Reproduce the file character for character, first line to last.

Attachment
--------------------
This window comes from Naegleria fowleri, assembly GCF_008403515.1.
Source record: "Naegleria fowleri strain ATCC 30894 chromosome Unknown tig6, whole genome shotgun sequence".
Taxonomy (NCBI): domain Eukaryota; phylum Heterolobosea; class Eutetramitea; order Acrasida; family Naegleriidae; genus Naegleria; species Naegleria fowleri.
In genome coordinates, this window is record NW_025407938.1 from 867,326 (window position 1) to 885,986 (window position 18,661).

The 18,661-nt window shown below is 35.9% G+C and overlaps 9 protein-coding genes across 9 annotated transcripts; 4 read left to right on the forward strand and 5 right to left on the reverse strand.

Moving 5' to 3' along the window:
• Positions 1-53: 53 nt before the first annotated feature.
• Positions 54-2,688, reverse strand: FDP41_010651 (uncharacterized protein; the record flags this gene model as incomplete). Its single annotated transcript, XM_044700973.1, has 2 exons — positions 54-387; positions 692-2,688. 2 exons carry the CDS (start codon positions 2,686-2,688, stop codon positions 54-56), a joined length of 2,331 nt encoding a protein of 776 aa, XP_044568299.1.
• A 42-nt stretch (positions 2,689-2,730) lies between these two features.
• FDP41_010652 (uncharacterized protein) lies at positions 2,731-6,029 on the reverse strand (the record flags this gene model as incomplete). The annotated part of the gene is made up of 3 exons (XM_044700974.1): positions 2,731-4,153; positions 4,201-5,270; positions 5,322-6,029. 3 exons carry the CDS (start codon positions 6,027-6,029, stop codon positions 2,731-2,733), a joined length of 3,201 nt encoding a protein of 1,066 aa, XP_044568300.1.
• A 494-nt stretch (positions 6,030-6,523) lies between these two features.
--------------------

This window comes from Naegleria fowleri, assembly GCF_008403515.1.
Source record: "Naegleria fowleri strain ATCC 30894 chromosome Unknown tig6, whole genome shotgun sequence".
Taxonomy (NCBI): domain Eukaryota; phylum Heterolobosea; class Eutetramitea; order Acrasida; family Naegleriidae; genus Naegleria; species Naegleria fowleri.
In genome coordinates, this window is record NW_025407938.1 from 867,326 (window position 1) to 885,986 (window position 18,661).

The 18,661-nt window shown below is 35.9% G+C and overlaps 9 protein-coding genes across 9 annotated transcripts; 4 read left to right on the forward strand and 5 right to left on the reverse strand.

Moving 5' to 3' along the window:
• Positions 1-53: 53 nt before the first annotated feature.
• Positions 54-2,688, reverse strand: FDP41_010651 (uncharacterized protein; the record flags this gene model as incomplete). Its single annotated transcript, XM_044700973.1, has 2 exons — positions 54-387; positions 692-2,688. 2 exons carry the CDS (start codon positions 2,686-2,688, stop codon positions 54-56), a joined length of 2,331 nt encoding a protein of 776 aa, XP_044568299.1.
• A 42-nt stretch (positions 2,689-2,730) lies between these two features.
• FDP41_010652 (uncharacterized protein) lies at positions 2,731-6,029 on the reverse strand (the record flags this gene model as incomplete). The annotated part of the gene is made up of 3 exons (XM_044700974.1): positions 2,731-4,153; positions 4,201-5,270; positions 5,322-6,029. 3 exons carry the CDS (start codon positions 6,027-6,029, stop codon positions 2,731-2,733), a joined length of 3,201 nt encoding a protein of 1,066 aa, XP_044568300.1.
• A 494-nt stretch (positions 6,030-6,523) lies between these two features.